The typical work day may end at 5 p.m., but for parents, the day is far from over. Evenings are filled with making dinner, doing dishes, bath time, making lunches for the next day, and the list goes on. It is not surprising that exercise and wellness often fall off the priority list for busy parents. That is where Karen Patten comes in.
Karen is Alaska’s only Pro Fitness Athlete. If that isn’t impressive enough, she is an ISSA Certified Fitness Trainer, and Fitness Model among other things. On top of it all, she is a wife and mother of three. Karen has agreed to do monthly guest posts that will include exercises you can do at parks or playgrounds with your kids. Karen Patten in her own words:
I admit to being somewhat of a voyeur. There’s a family downstairs I like to spy on. I sit outside their door and listen as they go about their day. I eavesdrop shamelessly as my six-year-old uses her voice and imagination to bring Ken, Barbie, and their children to life. It’s amazing to see how the adult world is interpreted by my child’s mind. The best and worst of what she knows about adults are played out in Ken and Barbie’s Dream House. I learn as much about my parenting techniques as I do about my daughter in listening to how she manipulates Ken and Barbie’s world and their family interactions.
As parents, we try to teach our children in many different ways, the key word being, “try.” The most common method in our house is the Long-Boring-Lecture-Method. I use this for the big life lessons, like drinking, drugs, and sex, and it usually results in heavy signs and dramatic eye rolls. I’ve also been known to try the Repeat-Myself-Over-and-Over-Until-I-Get-Frustrated-and-Start-Yelling-Method. This is most commonly used for personal responsibility, chores, and sibling relationships and so far has been less than successful for anything more than soliciting slammed doors and cries of how unfair I am. It is now becoming clear to me that teaching by example is one of the most effective ways to influence a child.
The other day, Ken and Barbie were getting their day started. Ken said he was going to work. Barbie said, and pay attention now, this is the profound part, that she was going to workout. In my daughter’s imaginary adult world, dads go to work and moms workout. How cool is that? I have never tried to “teach” my children that exercise is important; it has simply always been a part of our lives. Without even realizing it, I have passed on to my children that exercising and taking care of one’s body is a vital, important, and relevant part of a parent’s life, and I did it with minimal huffing and eye rolling! So I now have a new parenting skill to add to my repertoire- the Live-My-Life-Well-So-My-Children-Will-Grow-Up-Healthy-Method. As simple as it sounds, it’s not always easy for parents to put their own needs in perspective.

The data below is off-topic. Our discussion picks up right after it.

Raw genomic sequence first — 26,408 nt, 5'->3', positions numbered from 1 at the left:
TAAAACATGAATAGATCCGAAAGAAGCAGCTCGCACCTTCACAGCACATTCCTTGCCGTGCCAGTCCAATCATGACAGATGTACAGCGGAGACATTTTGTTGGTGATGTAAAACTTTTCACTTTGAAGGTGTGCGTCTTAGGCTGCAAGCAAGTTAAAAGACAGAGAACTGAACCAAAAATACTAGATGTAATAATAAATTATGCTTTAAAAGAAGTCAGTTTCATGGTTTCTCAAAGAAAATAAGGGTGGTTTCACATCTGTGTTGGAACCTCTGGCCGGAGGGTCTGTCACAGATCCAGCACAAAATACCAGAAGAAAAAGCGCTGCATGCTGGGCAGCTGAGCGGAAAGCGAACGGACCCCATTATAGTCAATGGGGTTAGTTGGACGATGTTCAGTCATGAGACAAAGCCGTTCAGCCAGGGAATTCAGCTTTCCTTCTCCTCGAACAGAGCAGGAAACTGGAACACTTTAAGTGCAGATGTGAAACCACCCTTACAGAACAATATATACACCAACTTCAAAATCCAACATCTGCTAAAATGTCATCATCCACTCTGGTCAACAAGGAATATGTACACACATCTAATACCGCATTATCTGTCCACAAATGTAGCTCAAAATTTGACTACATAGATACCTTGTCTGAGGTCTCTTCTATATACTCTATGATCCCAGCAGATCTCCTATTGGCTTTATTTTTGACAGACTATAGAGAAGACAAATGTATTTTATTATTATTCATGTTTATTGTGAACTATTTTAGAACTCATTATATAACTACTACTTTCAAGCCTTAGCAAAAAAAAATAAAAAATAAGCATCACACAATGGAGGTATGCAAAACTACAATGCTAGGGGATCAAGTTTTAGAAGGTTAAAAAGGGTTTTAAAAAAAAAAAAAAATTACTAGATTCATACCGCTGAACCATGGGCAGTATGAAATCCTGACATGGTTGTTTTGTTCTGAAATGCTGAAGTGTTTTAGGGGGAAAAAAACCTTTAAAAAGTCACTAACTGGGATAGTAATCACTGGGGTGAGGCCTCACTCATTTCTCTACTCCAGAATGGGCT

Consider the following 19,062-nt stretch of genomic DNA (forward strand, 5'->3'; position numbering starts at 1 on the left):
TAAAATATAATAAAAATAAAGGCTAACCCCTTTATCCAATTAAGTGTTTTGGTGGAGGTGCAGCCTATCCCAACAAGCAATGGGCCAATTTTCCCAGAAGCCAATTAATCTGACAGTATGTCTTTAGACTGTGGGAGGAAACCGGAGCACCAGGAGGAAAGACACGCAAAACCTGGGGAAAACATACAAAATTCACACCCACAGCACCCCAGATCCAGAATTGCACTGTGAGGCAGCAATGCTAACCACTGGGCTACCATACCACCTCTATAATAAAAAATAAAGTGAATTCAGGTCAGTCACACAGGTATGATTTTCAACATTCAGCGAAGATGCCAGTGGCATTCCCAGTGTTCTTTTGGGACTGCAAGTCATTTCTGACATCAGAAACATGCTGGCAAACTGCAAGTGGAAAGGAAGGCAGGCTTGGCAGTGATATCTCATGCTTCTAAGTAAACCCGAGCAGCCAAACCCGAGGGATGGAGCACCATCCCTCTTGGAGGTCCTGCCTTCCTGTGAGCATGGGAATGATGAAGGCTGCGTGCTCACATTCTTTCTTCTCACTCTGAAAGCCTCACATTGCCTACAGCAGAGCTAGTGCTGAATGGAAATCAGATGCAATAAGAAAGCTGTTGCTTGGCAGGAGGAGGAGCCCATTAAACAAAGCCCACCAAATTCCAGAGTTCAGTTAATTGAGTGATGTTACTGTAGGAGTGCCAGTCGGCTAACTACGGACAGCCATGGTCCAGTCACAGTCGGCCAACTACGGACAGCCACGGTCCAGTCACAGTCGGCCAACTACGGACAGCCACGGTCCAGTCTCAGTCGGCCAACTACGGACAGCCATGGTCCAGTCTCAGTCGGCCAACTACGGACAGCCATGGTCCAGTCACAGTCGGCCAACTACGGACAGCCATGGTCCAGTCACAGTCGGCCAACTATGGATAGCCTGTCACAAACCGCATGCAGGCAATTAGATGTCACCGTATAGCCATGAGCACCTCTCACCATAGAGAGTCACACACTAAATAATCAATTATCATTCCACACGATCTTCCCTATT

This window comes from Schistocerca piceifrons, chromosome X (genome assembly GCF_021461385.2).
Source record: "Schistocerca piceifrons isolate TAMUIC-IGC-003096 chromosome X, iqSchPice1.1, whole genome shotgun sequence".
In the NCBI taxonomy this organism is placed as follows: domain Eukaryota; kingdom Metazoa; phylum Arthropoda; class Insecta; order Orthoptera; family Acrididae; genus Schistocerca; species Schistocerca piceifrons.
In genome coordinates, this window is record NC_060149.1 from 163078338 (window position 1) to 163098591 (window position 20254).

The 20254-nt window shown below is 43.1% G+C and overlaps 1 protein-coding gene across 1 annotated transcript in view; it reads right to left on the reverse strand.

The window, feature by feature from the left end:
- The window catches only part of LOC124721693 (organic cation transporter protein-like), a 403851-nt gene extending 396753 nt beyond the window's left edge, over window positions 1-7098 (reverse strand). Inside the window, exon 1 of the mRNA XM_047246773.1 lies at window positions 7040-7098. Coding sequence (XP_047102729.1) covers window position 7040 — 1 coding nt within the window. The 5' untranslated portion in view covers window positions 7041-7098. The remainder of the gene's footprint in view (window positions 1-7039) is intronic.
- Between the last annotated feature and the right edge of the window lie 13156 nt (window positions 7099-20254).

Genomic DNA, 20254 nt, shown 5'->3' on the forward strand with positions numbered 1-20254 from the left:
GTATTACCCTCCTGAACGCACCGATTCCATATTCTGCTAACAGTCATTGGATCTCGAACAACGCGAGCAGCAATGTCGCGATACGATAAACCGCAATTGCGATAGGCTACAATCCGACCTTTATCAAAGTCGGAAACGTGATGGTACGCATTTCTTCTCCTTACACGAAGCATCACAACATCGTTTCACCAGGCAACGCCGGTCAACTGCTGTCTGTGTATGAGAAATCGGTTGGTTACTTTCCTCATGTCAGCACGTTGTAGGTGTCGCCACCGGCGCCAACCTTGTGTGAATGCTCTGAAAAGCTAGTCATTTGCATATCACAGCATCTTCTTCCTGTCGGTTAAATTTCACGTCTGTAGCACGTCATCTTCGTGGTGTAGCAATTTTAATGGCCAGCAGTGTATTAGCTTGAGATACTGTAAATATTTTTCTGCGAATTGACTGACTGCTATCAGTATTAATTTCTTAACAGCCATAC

When I was a new mom, I thought there was something noble in devoting so much time to my children I ended up neglecting myself. I thought that personal sacrifice was a sign of a devoted and committed parent. I’m embarrassed to admit that it took several years for me to realize how ridiculous this was, and it took my own mother’s intervention (thanks, Mom) for me to recognize I was actually doing a disservice to my children as well as to myself.
It’s important to acknowledge that most of us end up more like our own parents than we plan on. My own very scientific studies have shown this to be true, and there are days when I pull a sweater over my head and see my mother’s hand come out the sleeve. So, the best example we can give our children is to treat ourselves as we want them to treat themselves. We make sure our children have good healthy food to eat every day; do we provide the same for ourselves? We make sure they spend time playing and socializing with friends; do we provide time for our own social needs? We sign them up for physical activities and make sure to get them to games and practices on time; do we make the same efforts to provide exercise opportunities for ourselves? If not, why?
Tell me your excuses; e-mail me at Karenpatten@gci.net and tell me what obstacles are in your way. I’ll write about your responses in a future blog and hopefully can come up with solutions. It’s not only your health and fitness at stake; it is your child’s future health and fitness. Nothing is more important.